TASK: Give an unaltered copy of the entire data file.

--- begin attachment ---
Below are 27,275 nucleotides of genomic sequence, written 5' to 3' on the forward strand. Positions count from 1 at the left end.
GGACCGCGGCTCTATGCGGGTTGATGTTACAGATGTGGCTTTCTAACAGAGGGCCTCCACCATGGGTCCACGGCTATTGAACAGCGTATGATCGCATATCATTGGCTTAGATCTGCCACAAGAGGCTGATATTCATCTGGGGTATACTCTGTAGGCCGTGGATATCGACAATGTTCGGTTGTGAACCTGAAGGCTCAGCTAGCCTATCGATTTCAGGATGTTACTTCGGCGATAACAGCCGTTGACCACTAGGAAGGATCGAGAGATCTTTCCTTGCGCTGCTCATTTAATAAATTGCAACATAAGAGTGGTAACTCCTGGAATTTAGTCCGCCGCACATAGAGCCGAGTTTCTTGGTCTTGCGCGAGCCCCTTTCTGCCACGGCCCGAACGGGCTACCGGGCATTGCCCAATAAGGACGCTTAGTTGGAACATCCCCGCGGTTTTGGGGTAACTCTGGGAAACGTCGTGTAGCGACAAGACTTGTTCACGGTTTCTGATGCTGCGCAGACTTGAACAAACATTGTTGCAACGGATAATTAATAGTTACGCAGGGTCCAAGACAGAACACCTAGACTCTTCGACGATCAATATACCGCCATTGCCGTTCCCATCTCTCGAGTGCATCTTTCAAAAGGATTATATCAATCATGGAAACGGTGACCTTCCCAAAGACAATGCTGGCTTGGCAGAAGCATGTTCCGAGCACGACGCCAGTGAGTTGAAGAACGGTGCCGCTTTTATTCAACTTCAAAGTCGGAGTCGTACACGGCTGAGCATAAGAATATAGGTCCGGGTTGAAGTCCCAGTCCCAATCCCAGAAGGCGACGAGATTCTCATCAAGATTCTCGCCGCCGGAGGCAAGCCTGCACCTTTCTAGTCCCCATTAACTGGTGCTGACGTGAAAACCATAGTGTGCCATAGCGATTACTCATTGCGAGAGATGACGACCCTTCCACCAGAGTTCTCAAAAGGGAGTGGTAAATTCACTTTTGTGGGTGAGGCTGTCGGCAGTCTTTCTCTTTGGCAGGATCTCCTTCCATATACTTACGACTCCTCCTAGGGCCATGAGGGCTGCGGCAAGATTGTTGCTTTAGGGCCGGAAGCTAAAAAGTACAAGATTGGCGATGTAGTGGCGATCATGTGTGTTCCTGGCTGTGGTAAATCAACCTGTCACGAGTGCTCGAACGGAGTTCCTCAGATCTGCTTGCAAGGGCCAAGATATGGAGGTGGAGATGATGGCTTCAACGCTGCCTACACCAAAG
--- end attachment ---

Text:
Below are 27,275 nucleotides of genomic sequence, written 5' to 3' on the forward strand. Positions count from 1 at the left end.
GGACCGCGGCTCTATGCGGGTTGATGTTACAGATGTGGCTTTCTAACAGAGGGCCTCCACCATGGGTCCACGGCTATTGAACAGCGTATGATCGCATATCATTGGCTTAGATCTGCCACAAGAGGCTGATATTCATCTGGGGTATACTCTGTAGGCCGTGGATATCGACAATGTTCGGTTGTGAACCTGAAGGCTCAGCTAGCCTATCGATTTCAGGATGTTACTTCGGCGATAACAGCCGTTGACCACTAGGAAGGATCGAGAGATCTTTCCTTGCGCTGCTCATTTAATAAATTGCAACATAAGAGTGGTAACTCCTGGAATTTAGTCCGCCGCACATAGAGCCGAGTTTCTTGGTCTTGCGCGAGCCCCTTTCTGCCACGGCCCGAACGGGCTACCGGGCATTGCCCAATAAGGACGCTTAGTTGGAACATCCCCGCGGTTTTGGGGTAACTCTGGGAAACGTCGTGTAGCGACAAGACTTGTTCACGGTTTCTGATGCTGCGCAGACTTGAACAAACATTGTTGCAACGGATAATTAATAGTTACGCAGGGTCCAAGACAGAACACCTAGACTCTTCGACGATCAATATACCGCCATTGCCGTTCCCATCTCTCGAGTGCATCTTTCAAAAGGATTATATCAATCATGGAAACGGTGACCTTCCCAAAGACAATGCTGGCTTGGCAGAAGCATGTTCCGAGCACGACGCCAGTGAGTTGAAGAACGGTGCCGCTTTTATTCAACTTCAAAGTCGGAGTCGTACACGGCTGAGCATAAGAATATAGGTCCGGGTTGAAGTCCCAGTCCCAATCCCAGAAGGCGACGAGATTCTCATCAAGATTCTCGCCGCCGGAGGCAAGCCTGCACCTTTCTAGTCCCCATTAACTGGTGCTGACGTGAAAACCATAGTGTGCCATAGCGATTACTCATTGCGAGAGATGACGACCCTTCCACCAGAGTTCTCAAAAGGGAGTGGTAAATTCACTTTTGTGGGTGAGGCTGTCGGCAGTCTTTCTCTTTGGCAGGATCTCCTTCCATATACTTACGACTCCTCCTAGGGCCATGAGGGCTGCGGCAAGATTGTTGCTTTAGGGCCGGAAGCTAAAAAGTACAAGATTGGCGATGTAGTGGCGATCATGTGTGTTCCTGGCTGTGGTAAATCAACCTGTCACGAGTGCTCGAACGGAGTTCCTCAGATCTGCTTGCAAGGGCCAAGATATGGAGGTGGAGATGATGGCTTCAACGCTGCCTACACCAAAG